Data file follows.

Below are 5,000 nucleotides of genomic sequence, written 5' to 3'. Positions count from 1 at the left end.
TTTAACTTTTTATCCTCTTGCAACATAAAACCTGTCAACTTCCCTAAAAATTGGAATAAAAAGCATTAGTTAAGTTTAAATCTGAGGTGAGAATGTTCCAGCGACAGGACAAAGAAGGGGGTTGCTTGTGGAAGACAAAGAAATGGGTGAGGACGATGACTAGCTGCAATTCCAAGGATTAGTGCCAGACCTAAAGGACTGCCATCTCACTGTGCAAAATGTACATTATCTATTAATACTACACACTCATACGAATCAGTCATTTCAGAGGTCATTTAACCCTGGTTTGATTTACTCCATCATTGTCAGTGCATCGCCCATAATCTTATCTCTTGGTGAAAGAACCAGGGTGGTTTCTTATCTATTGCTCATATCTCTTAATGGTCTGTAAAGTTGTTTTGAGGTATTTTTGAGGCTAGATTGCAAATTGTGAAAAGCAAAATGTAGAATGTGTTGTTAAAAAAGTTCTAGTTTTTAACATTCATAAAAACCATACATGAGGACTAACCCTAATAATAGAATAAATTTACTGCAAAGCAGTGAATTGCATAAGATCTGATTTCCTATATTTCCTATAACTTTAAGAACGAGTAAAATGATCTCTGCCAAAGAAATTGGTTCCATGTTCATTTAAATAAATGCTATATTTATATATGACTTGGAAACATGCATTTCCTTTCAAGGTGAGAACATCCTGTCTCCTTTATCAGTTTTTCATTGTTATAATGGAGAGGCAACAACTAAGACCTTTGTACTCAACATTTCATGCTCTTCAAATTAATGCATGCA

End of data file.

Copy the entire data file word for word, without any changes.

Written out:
Below are 5,000 nucleotides of genomic sequence, written 5' to 3'. Positions count from 1 at the left end.
TTTAACTTTTTATCCTCTTGCAACATAAAACCTGTCAACTTCCCTAAAAATTGGAATAAAAAGCATTAGTTAAGTTTAAATCTGAGGTGAGAATGTTCCAGCGACAGGACAAAGAAGGGGGTTGCTTGTGGAAGACAAAGAAATGGGTGAGGACGATGACTAGCTGCAATTCCAAGGATTAGTGCCAGACCTAAAGGACTGCCATCTCACTGTGCAAAATGTACATTATCTATTAATACTACACACTCATACGAATCAGTCATTTCAGAGGTCATTTAACCCTGGTTTGATTTACTCCATCATTGTCAGTGCATCGCCCATAATCTTATCTCTTGGTGAAAGAACCAGGGTGGTTTCTTATCTATTGCTCATATCTCTTAATGGTCTGTAAAGTTGTTTTGAGGTATTTTTGAGGCTAGATTGCAAATTGTGAAAAGCAAAATGTAGAATGTGTTGTTAAAAAAGTTCTAGTTTTTAACATTCATAAAAACCATACATGAGGACTAACCCTAATAATAGAATAAATTTACTGCAAAGCAGTGAATTGCATAAGATCTGATTTCCTATATTTCCTATAACTTTAAGAACGAGTAAAATGATCTCTGCCAAAGAAATTGGTTCCATGTTCATTTAAATAAATGCTATATTTATATATGACTTGGAAACATGCATTTCCTTTCAAGGTGAGAACATCCTGTCTCCTTTATCAGTTTTTCATTGTTATAATGGAGAGGCAACAACTAAGACCTTTGTACTCAACATTTCATGCTCTTCAAATTAATGCATGCA